Speciesism

Speciesism (/ˈspʃˌzɪzəm, -sˌzɪz-/) is a term used in philosophy regarding the treatment of individuals of different species. The term has several different definitions within the relevant literature.[1] A common element of most definitions is that speciesism involves treating members of one species as morally more important than members of other species in the context of their similar interests.[2] Some sources specifically define speciesism as discrimination or unjustified treatment based on an individual's species membership,[3][4][5] while other sources define it as differential treatment without regard to whether the treatment is justified or not.[6][7] Richard Ryder, who coined the term, defined it as "a prejudice or attitude of bias in favour of the interests of members of one's own species and against those of members of other species."[8] Speciesism results in the belief that humans have the right to use non-human animals, which scholars say is so pervasive in the modern society.[9][10][11] Studies increasingly suggest that people who support animal exploitation also tend to endorse racist, sexist, and other prejudicial views, which furthers the beliefs in human supremacy and group dominance to justify systems of inequality and oppression.[10][11][12][13][14]

Many philosophers argue that the differential treatment of cows and dogs is an example of speciesism. They argue that members of the two species share similar interests and should be given equal consideration as a result, yet in many cultures cows are used as livestock and killed for food, while dogs are treated as companion animals.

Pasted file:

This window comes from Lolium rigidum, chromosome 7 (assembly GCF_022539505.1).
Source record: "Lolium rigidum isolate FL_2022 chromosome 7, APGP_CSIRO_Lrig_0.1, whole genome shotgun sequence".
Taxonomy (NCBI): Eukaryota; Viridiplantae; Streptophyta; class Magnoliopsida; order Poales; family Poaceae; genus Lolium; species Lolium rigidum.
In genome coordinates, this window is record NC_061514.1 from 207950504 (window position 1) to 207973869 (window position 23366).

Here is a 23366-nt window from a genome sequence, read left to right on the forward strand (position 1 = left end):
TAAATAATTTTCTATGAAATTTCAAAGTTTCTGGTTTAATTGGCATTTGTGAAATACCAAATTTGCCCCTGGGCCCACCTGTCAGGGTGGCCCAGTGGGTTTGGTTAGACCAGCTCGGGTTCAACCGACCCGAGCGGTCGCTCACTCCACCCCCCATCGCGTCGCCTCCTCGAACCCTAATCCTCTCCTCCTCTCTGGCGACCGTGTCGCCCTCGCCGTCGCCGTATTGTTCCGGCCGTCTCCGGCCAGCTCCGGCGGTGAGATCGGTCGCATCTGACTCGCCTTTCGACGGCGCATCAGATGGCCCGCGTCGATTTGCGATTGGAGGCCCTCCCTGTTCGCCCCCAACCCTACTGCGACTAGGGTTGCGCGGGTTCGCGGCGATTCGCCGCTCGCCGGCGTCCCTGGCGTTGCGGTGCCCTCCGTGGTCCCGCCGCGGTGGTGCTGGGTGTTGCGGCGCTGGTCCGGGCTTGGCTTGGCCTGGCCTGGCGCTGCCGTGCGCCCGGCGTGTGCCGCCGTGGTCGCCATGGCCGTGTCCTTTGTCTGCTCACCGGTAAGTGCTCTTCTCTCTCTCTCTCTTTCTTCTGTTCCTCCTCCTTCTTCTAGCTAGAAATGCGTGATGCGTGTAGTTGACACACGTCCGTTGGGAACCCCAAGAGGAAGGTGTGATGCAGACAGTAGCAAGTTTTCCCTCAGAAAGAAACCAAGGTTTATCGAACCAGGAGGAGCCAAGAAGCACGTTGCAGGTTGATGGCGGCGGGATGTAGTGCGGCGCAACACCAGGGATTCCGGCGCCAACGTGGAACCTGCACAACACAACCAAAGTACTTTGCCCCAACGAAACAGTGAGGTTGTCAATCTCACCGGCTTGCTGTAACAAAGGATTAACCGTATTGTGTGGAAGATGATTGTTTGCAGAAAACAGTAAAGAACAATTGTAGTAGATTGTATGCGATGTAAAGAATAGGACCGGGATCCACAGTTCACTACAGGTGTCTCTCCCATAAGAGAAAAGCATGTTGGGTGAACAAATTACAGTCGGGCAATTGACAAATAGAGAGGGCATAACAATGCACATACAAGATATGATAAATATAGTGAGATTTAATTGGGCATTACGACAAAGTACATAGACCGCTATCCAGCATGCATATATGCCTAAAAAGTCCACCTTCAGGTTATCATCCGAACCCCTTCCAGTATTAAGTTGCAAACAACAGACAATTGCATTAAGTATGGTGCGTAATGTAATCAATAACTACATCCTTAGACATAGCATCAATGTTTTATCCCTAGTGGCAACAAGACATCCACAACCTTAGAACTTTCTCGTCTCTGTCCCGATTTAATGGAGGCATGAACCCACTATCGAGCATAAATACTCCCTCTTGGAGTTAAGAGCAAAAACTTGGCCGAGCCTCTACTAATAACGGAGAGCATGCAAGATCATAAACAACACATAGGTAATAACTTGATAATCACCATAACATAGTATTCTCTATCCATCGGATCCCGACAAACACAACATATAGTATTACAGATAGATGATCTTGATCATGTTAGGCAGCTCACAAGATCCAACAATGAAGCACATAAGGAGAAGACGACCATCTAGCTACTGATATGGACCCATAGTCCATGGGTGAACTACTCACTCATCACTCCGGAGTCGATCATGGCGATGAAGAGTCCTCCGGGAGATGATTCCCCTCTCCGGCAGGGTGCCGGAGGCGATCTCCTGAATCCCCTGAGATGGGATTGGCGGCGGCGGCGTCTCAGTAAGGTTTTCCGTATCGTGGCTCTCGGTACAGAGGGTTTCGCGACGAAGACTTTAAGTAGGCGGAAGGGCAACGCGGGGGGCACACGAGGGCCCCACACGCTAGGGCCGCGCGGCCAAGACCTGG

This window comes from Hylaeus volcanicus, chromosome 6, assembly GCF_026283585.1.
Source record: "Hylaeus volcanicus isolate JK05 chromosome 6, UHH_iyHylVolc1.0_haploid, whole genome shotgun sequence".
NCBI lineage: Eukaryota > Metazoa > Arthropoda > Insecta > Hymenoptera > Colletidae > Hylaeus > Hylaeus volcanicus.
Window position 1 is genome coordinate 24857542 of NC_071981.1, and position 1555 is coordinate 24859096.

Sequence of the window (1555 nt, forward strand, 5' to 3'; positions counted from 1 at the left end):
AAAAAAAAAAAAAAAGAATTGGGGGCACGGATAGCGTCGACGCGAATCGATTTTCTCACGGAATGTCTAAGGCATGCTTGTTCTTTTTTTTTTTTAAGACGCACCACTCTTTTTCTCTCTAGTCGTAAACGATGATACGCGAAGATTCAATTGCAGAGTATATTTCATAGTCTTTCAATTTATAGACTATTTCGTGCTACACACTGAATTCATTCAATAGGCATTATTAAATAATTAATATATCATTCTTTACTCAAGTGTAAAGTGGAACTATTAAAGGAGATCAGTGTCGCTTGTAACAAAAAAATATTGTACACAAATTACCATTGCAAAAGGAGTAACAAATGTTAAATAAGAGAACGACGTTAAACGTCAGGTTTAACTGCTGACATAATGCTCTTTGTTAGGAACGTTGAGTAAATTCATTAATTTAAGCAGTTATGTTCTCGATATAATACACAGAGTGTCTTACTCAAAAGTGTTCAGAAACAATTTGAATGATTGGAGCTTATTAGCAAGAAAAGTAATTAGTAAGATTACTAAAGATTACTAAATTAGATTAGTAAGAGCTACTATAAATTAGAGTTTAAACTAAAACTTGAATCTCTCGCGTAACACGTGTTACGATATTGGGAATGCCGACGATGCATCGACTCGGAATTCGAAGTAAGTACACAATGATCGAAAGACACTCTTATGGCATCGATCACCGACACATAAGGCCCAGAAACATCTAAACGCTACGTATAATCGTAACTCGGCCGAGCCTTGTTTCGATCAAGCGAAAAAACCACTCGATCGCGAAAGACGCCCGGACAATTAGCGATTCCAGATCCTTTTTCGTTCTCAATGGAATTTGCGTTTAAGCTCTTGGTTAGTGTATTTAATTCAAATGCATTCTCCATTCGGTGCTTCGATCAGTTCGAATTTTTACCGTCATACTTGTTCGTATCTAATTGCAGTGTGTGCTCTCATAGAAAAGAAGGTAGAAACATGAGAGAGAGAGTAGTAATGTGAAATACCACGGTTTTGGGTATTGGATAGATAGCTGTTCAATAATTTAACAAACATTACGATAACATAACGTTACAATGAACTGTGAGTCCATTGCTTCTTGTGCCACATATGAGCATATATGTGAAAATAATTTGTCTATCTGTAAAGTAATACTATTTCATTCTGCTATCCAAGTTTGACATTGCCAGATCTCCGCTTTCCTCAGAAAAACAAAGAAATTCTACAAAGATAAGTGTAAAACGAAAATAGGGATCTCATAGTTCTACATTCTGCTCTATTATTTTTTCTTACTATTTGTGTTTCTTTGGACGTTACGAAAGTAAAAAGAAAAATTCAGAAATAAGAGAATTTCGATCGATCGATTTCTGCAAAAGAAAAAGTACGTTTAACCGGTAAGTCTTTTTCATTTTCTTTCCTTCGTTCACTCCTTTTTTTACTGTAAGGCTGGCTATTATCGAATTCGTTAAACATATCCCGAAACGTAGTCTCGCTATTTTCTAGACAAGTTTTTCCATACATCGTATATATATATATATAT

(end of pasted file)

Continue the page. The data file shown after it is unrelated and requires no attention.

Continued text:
Some philosophers have argued that there is a normative relationship between speciesism and other prejudices such as racism, sexism, homophobia and so forth.[3][13][15][16][17][18] As a term, speciesism first appeared during a protest against animal experimentation in 1970. Philosophers and animal rights advocates state that speciesism plays a role in the animal–industrial complex,[19] including in the practice of factory farming, animal slaughter, blood sports (such as bullfighting and rodeos), the taking of animals' fur and skin, and experimentation on animals,[20][21][22][23] as well as the refusal to help animals suffering in the wild due to natural processes[24][25] and the categorization of certain animals as invasive, then killing them based on that classification.[26] They argue speciesism is a form of discrimination that constitutes a violation of the Golden Rule because it involves treating other beings differently to how they would want to be treated because of the species that they belong to.[16]

Notable proponents of the concept include Peter Singer, Oscar Horta, Steven M. Wise, Gary L. Francione, Melanie Joy, David Nibert, Steven Best and Ingrid Newkirk. Among academics, the ethics, morality, and concept of speciesism has been the subject of substantial philosophical debate.[32]


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